The Perfect Enemy | More Questions About What Happened To Covid-19 Rent Relief
December 9, 2022
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As it fades slowly into history, it is worth remembering the havoc created by the Covid-19 pandemic, especially for people working in jobs that couldn’t be done on a computer from their living room. Who doesn’t want to forget the pandemic? But already, as the country moves on, we seem to be losing track of assessing what happened to the billions of dollars allocated for rental assistance in late 2020 many months into the epidemic. Where did it all go? Did it reach the people that needed it the most? Based on my research and lots of stories from all over the country, much of the assistance simply disappeared into the bureaucracy. A new analysis from the Treasury Department unfortunately sheds little light on the question, “Where did all the money go?”

The report, “Equity in the Distribution of the Emergency Rental Assistance Program,” and subtitled, “A descriptive study of equity in the first-ever nationwide eviction prevention program,” looks mostly at demographics. The evaluation question it asks is, “to understand how the demographic profile of renters who were eligible for ERA compared to the demographic profile of renters who received ERA” with the intent of measuring “progress toward an equitable recovery from the pandemic.”

At first, this seemed to be an exercise that would yield little in terms of answering my question, “Where did all the money go?” The study was aimed mostly at trying to establish whether the right people got the money. That is, based on the income criteria for receiving assistance, did people who were eligible before the pandemic get assistance. Another way of looking at this question is “did the demographic profile people who got the money meet the demographic profile who were eligible.” If one can forget about the obsession with race in the question, it actually answers part of my question. Here’s the topline conclusion of the analysis of the data:

“Existing research illustrates that Black and women renters were the most likely to receive eviction notices prior to the pandemic. In ERA, an unprecedented rental assistance program that Treasury and hundreds of grantees stood up and implemented in a number of months, OES found that those renters were most likely to receive funds, across all regions of the US.”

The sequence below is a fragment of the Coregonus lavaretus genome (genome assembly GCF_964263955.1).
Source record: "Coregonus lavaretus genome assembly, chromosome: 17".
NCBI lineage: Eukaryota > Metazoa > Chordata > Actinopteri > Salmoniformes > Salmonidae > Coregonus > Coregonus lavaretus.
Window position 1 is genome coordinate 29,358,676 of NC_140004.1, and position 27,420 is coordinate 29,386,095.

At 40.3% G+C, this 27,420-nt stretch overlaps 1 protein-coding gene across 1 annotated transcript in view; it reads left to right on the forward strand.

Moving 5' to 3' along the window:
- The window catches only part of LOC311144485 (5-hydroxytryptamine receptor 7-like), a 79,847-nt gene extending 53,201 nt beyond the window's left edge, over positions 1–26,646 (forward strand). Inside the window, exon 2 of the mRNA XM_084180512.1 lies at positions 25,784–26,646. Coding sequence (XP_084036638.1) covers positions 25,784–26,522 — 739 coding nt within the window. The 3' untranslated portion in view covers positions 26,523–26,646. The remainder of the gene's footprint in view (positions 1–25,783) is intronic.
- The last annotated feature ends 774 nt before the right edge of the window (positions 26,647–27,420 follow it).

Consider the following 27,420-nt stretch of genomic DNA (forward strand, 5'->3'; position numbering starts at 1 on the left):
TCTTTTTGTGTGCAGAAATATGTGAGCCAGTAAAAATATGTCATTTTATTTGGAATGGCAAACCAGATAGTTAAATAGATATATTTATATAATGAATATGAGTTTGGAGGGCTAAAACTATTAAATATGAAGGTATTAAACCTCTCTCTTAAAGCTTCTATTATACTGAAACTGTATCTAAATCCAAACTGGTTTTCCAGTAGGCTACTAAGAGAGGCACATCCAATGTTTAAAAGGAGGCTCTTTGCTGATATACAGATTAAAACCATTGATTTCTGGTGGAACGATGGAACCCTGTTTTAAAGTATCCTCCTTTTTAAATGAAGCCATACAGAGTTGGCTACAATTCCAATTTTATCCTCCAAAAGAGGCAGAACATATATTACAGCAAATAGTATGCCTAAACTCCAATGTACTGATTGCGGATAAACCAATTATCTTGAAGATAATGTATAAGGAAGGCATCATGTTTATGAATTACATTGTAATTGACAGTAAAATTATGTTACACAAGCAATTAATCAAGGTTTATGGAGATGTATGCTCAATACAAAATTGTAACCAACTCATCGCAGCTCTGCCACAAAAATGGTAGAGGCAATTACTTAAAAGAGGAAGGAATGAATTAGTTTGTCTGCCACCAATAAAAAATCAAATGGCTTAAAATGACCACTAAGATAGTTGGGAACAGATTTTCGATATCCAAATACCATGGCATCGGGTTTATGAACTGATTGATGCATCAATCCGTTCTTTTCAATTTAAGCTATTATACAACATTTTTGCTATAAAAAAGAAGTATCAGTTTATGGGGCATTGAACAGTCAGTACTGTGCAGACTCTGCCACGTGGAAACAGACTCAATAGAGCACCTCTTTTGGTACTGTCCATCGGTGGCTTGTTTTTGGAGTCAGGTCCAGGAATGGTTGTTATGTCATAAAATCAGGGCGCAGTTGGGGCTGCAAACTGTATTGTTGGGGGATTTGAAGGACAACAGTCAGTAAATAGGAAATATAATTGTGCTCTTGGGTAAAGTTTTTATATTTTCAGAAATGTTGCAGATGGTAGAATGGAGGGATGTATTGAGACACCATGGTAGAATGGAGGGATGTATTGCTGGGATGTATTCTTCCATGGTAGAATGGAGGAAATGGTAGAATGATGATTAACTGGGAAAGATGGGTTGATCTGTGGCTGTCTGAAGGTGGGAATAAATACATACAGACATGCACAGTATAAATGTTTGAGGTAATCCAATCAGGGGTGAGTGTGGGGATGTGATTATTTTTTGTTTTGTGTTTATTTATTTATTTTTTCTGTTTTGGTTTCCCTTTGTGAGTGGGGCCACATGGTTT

Let’s deal with the eviction part of this. First of all, eviction data is not collected at the federal, state, and often, not even at the local level in a consistent way. The study cites the Princeton Eviction Lab which isn’t honest about the broad variation in the legal definition of eviction across thousands of jurisdictions across the country and the fact that measuring what an eviction is complicated by how local government do or don’t measure it; is an “eviction” a filing of an action or when the sheriff arrives to forcibly remove someone? Existing data is difficult to read, but numbers are much lower than advocates claim. The truth is that there is no eviction “epidemic.”

However, data from the National Women’s Law Center tells the story of who is poor in the United States.

“About one in eight women – just under 16 million – lived in poverty in 2017. Poverty rates were particularly high for Black women (21.1 percent), Native women (20.3 percent), and Latinas (18.1 percent). Families headed by single mothers (34.4 percent) were 5.4 times more likely than married couple families (6.4 percent) to live in poverty. Nearly six in ten poor children (58.2 percent) lived in female-headed families in 2017.”

That the report found that black women renters got a proportionate share of rental assistance during the pandemic is consolation to me. At least the money that did get distributed went to the people who the data indicate needed it the most. The money actually received, fortunately, was received by people who were likely most harmed by government imposed lockdowns that impacted incomes.

The question that still remains, however, is where did the $46 billion dollars end up? Why were eviction bans necessary after the money was dispersed? Why was the media reporting and advocates talking about a “tsunami of evictions” even while all this money was flowing around in 2021? Was the reason that the panicked hyperbole of the press and left never materialized (billions will be evicted!) because the money did get where it was supposed to go? These are the question we need to have answered by the Treasury Department. And if, God help us, we have another pandemic, have we learned that paying the rent of those impacted is the right intervention, not banning eviction?